by Laurent Some
In Central Africa there stands a forest so teeming with wildlife that it seems to belong to another time. The Congo Basin harbours some of the richest concentrations of terrestrial species on the planet, and is the world’s second largest expanse of rainforest after the Amazon.
Dense forest extends over 190 million hectares, covering almost 50% of the Central African landmass, spanning the political boundaries of Cameroon, Equatorial Guinea, Gabon, the Central African Republic (CAR), the Republic of Congo (Brazzaville) and the Democratic Republic of Congo (DRC). The region is home to more than 655 species of birds (36% of which are endemic) and over 10,000 plant species of which 3,000 are unique to the region. The forests are home to about 400 mammal species, including the world’s largest populations of lowland gorillas, chimpanzees, bonobos, and forest elephants.
The darkest jungles of Central Africa that are so steeped in myth and legend, are also one of the most important scientific reservoirs of life known to man. In terms of their importance to the world, the jungles of the Congo Basin cannot be underestimated. Most of the biodiversity of these forests remain threatened and even undiscovered, and apart from the magnificence of their presence, these forests could hold the key to future medical advances in the treatment of human ailments. If well harnessed, it could be an abundant source of clean water and oxygen, energy, wood, fruits and game. The forests could also be the splendour of fauna and flora helping to regulate climate change and at the same time attracting visitors from around the globe.
However, action is needed to conserve these species from going extinct and to protect their habitats. And yet the task of conservation is made more difficult because of growing populations, illegal logging and clearance of land for agriculture.
The World Wide Fund for Nature (WWF) has been working in the forests of Central Africa for over twenty years with a focus on forest conservation through developing and managing protected areas while promoting sustainable forestry practices and community conservation for the benefit of the populations.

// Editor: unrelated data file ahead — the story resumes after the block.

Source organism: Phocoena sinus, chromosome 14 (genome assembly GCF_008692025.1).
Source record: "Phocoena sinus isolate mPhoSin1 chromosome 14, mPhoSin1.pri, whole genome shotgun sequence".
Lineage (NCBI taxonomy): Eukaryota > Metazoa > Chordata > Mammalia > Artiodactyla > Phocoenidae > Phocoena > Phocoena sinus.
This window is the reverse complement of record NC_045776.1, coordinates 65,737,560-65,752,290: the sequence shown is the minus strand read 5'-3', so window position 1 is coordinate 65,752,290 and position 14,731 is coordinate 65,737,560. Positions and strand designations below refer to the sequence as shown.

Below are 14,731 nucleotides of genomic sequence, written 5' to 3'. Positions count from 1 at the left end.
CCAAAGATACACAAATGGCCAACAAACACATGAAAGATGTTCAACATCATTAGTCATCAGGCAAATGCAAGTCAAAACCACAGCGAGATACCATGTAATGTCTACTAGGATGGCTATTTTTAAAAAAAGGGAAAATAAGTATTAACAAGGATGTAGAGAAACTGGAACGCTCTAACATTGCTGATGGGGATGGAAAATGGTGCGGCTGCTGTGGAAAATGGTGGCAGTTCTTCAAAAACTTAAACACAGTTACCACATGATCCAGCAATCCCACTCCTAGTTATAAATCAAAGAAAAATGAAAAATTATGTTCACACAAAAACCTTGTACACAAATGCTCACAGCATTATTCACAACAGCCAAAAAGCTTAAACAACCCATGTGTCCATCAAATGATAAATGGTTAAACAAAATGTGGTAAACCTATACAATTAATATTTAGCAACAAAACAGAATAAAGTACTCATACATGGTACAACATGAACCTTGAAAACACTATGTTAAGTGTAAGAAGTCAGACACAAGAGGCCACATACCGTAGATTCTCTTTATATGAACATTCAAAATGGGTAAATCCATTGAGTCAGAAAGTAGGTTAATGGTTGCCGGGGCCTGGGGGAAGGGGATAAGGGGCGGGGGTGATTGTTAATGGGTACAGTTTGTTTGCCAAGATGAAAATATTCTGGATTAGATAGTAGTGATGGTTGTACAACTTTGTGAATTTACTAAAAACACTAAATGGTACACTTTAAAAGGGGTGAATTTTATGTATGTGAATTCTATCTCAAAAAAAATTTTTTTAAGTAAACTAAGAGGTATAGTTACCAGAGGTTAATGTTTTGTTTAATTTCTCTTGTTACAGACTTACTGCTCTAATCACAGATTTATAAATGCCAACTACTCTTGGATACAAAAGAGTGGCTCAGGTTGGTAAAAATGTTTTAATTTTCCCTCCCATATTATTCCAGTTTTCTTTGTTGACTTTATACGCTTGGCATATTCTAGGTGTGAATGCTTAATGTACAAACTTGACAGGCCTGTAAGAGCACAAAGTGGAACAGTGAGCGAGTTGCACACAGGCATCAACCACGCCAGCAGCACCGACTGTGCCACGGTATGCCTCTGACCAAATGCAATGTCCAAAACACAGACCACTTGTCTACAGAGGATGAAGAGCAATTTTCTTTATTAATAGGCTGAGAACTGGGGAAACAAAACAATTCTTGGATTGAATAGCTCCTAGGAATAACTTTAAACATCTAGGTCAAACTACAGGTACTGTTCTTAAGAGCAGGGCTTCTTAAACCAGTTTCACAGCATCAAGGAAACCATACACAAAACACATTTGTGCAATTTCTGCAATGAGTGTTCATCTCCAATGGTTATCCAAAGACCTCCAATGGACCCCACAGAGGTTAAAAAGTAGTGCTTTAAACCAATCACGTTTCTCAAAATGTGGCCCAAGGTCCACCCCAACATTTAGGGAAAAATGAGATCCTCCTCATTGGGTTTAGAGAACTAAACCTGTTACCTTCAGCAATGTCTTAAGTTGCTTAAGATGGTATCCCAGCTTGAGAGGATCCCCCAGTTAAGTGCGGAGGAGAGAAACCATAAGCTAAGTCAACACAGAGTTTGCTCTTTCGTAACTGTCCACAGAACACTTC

In collaboration with the communication service of the North Carolina Zoological Society (USA), the WWF Central African Regional Programme Office (CARPO) is pleased to provide updates of conservation efforts in the sub-region through field stories, features and even images. We do hope that this will be a positive contribution to information exchange as WWF, working in partnership with other organizations, seeks to stop environmental degradation and build a future in which human beings live in harmony with nature.
It would be vital to know what WWF is and what it stands for. The organisation is one of the world’s largest and most experienced independent conservation bodies, with almost 5 million supporters and a global network active in over 96 countries.
WWF’s mission is to stop the degradation of the planet’s natural environment and to build a world in which humans live in harmony with nature, by:
- Conserving the world’s biological diversity
- Ensuring that the use of renewable natural resources is sustainable
- Promoting the reduction of pollution and wasteful consumption
For further information about WWF consult http://www.panda.org.
|Be sure to explore Field Trip Earth for more information about the Congo Basin and the critical conservation activity ongoing in that region. Of particular importance are Peter Ngea's La Voix de Lobeke and related articles, as well as field diaries of Dr. Mike Loomis.|
About the author:
Laurent Somé is Regional Representative for the WWF-CARPO project.
Would you like to comment on this article?
View printer-friendly version